Coronavirus: High streets to continue struggling next year, retailers warn

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Covid-19 lockdown HMRC Rishi Sunak
Chancellor Rishi Sunak's budget includes plans for a £22 billion support package through grants and a business rates holiday
// High streets will struggle if a new rule on business rates is allowed to pass through parliament unchanged
// Due to the coronavirus pandemic, the tri-annual revaluation by HMRC officials, which took place in April 2019, may now be out of date

The UK’s high streets are expected to continue struggling next year if a new rule on business rates is allowed to pass through parliament unchanged, retailers have warned.

Chancellor Rishi Sunak’s budget includes plans for a £22 billion support package through grants and a business rates holiday.

He has also committed to a review of the system, following pressure from retailers to overhaul the commercial property tax.


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However, retailers are apprehensive that due to the coronavirus pandemic, the tri-annual revaluation by HMRC officials, which took place in April 2019, is now out of date.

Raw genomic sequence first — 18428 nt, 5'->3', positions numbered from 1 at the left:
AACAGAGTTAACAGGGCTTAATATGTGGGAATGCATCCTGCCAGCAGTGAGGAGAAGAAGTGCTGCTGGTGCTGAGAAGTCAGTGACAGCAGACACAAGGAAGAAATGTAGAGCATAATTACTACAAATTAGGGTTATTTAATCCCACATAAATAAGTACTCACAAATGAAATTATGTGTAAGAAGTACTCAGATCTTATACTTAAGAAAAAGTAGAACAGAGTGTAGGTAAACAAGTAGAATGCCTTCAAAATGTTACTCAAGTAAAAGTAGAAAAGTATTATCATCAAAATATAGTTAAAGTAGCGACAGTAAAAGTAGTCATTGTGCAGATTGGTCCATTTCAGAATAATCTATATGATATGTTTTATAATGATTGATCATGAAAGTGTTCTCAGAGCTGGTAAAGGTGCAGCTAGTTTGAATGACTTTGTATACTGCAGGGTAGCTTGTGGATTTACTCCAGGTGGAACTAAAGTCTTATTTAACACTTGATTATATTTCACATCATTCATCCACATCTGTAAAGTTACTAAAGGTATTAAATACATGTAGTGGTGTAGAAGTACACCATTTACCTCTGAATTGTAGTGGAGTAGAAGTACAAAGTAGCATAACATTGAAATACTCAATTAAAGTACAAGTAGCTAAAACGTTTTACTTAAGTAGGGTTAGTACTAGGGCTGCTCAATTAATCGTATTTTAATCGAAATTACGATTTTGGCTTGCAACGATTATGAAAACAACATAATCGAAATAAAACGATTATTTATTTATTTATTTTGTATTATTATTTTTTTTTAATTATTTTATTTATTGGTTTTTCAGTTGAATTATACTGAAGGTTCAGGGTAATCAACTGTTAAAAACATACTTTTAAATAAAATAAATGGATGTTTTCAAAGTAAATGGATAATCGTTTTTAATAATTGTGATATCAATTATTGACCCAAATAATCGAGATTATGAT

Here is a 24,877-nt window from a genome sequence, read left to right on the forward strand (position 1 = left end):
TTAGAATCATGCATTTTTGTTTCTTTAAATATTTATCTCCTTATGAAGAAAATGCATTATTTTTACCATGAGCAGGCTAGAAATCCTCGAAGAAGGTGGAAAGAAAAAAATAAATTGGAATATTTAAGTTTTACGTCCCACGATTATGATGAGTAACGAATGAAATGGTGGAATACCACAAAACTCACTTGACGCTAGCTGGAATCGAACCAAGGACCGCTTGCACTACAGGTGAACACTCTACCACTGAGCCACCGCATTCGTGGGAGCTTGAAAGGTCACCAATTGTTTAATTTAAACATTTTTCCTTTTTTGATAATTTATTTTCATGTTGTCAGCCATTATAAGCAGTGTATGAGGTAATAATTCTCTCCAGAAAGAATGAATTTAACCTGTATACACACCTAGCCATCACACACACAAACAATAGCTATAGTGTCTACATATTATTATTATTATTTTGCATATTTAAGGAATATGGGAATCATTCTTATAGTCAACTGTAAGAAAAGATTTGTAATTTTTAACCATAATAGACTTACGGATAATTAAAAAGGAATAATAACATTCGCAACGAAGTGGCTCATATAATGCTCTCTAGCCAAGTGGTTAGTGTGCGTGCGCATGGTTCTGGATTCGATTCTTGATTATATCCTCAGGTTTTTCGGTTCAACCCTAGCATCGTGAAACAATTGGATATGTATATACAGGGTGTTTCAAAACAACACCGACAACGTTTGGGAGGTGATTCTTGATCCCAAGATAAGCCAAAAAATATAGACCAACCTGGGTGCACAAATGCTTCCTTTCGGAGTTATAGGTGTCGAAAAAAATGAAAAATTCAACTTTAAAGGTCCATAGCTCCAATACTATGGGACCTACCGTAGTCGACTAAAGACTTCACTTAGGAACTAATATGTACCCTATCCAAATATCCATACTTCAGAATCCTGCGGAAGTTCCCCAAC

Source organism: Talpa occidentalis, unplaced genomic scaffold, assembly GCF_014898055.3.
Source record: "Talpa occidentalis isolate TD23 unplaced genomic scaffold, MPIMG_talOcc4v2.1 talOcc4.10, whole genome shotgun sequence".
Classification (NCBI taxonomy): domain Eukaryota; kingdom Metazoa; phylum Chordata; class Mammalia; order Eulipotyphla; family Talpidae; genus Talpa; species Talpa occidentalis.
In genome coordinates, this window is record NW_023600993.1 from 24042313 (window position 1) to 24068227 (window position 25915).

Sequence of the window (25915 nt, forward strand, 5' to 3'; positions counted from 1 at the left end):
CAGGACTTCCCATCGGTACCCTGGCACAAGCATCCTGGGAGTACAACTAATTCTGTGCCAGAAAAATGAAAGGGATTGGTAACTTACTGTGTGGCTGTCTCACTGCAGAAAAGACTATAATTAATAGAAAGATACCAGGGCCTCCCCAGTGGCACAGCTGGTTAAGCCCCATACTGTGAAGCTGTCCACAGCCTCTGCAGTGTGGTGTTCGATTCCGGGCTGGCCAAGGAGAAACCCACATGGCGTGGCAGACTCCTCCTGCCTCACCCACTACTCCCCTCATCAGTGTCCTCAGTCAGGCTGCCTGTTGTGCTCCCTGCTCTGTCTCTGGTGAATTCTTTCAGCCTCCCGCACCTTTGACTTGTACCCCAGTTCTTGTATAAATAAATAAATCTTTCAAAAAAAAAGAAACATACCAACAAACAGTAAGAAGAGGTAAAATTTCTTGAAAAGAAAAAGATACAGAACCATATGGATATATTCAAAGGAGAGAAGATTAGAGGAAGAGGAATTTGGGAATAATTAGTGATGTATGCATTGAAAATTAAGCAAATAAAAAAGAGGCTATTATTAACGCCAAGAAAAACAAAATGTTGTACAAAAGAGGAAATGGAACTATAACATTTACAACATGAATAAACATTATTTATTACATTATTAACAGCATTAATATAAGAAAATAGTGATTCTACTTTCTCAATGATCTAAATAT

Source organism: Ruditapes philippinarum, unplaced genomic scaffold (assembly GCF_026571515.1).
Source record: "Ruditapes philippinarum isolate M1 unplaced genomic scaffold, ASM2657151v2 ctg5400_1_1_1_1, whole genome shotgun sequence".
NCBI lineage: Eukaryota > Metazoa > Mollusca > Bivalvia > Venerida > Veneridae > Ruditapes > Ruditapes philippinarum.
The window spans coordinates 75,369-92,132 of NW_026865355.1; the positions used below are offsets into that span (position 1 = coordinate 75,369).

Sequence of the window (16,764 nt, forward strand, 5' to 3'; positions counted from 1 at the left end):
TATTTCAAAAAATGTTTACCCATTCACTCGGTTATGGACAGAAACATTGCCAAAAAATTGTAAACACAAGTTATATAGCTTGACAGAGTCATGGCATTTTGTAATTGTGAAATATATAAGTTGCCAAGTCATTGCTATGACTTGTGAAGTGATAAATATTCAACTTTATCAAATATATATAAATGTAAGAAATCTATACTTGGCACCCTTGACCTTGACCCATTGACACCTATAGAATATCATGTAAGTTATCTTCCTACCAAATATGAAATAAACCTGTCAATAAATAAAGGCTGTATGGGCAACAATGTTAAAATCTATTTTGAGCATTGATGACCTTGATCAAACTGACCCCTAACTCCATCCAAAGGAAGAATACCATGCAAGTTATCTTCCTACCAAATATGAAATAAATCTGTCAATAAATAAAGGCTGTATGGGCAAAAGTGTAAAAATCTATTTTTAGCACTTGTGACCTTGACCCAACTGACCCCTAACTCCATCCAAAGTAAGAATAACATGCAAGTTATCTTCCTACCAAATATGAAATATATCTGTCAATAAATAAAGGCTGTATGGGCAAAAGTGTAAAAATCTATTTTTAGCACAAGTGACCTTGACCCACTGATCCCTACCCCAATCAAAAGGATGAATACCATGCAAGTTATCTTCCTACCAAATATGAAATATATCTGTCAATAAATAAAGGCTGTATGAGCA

The Non-Domestic Rating (Lists) Bill was introduced in the House of Lords by the government on March 18 and is currently due for a second reading.

The tax is calculated based partly on the rental values on each property, but with an expected 20,000 sites predicted to close permanently after the lockdown, retailers are woeful that the new rates bills for those left will be high.

“The current proposal would be disastrous for all businesses that pay non-domestic rates,” British Independent Retailers Association chief executive Andrew Goodacre said.

“We must have the reference point for determining future rates bills at a time post-coronavirus, so they are an accurate assessment taking into account the full impact once this crisis has passed.”

Since the lockdown was implemented last month, the government has given a business rates holiday to retailers and other businesses in a bid to ease the burden on overheads.

However, some retailers that remain open have faced criticism for accepting a rates holiday from the government at the same time as handing out dividends to shareholders.

In other news, once the lockdown is lifted, the UK may face a lengthy recession as very few people are expected to go back to their pre-coronavirus habits.

According to a survey by Retail Economics, one in 10 consumers are planning to resume spending and travelling as they did before, if restrictions ease off early next month.

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